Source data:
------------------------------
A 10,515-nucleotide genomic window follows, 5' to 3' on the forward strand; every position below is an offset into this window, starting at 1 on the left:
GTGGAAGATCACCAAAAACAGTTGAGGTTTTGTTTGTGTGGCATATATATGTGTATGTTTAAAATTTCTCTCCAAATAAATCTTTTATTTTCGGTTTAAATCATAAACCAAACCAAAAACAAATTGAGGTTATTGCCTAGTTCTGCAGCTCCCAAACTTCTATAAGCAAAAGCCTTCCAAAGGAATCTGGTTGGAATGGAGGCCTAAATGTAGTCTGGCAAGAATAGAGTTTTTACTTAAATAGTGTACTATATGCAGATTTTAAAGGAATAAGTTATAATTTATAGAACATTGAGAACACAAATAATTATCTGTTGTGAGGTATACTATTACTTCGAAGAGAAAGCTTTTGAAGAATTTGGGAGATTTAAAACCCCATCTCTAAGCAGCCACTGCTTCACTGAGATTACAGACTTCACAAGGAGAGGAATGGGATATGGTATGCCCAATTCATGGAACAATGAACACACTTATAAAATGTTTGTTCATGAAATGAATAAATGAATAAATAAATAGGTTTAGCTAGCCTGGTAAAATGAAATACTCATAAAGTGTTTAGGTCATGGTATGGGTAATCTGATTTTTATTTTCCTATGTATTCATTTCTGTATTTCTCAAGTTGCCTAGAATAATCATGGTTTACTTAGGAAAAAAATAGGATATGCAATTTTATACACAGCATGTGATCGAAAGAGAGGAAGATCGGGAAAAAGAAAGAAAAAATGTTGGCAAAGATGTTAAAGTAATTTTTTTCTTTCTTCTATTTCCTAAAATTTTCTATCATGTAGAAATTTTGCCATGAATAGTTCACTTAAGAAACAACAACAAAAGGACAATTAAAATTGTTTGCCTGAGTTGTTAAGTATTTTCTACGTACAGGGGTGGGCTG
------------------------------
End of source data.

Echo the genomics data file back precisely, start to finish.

A 10,515-nucleotide genomic window follows, 5' to 3' on the forward strand; every position below is an offset into this window, starting at 1 on the left:
GTGGAAGATCACCAAAAACAGTTGAGGTTTTGTTTGTGTGGCATATATATGTGTATGTTTAAAATTTCTCTCCAAATAAATCTTTTATTTTCGGTTTAAATCATAAACCAAACCAAAAACAAATTGAGGTTATTGCCTAGTTCTGCAGCTCCCAAACTTCTATAAGCAAAAGCCTTCCAAAGGAATCTGGTTGGAATGGAGGCCTAAATGTAGTCTGGCAAGAATAGAGTTTTTACTTAAATAGTGTACTATATGCAGATTTTAAAGGAATAAGTTATAATTTATAGAACATTGAGAACACAAATAATTATCTGTTGTGAGGTATACTATTACTTCGAAGAGAAAGCTTTTGAAGAATTTGGGAGATTTAAAACCCCATCTCTAAGCAGCCACTGCTTCACTGAGATTACAGACTTCACAAGGAGAGGAATGGGATATGGTATGCCCAATTCATGGAACAATGAACACACTTATAAAATGTTTGTTCATGAAATGAATAAATGAATAAATAAATAGGTTTAGCTAGCCTGGTAAAATGAAATACTCATAAAGTGTTTAGGTCATGGTATGGGTAATCTGATTTTTATTTTCCTATGTATTCATTTCTGTATTTCTCAAGTTGCCTAGAATAATCATGGTTTACTTAGGAAAAAAATAGGATATGCAATTTTATACACAGCATGTGATCGAAAGAGAGGAAGATCGGGAAAAAGAAAGAAAAAATGTTGGCAAAGATGTTAAAGTAATTTTTTTCTTTCTTCTATTTCCTAAAATTTTCTATCATGTAGAAATTTTGCCATGAATAGTTCACTTAAGAAACAACAACAAAAGGACAATTAAAATTGTTTGCCTGAGTTGTTAAGTATTTTCTACGTACAGGGGTGGGCTG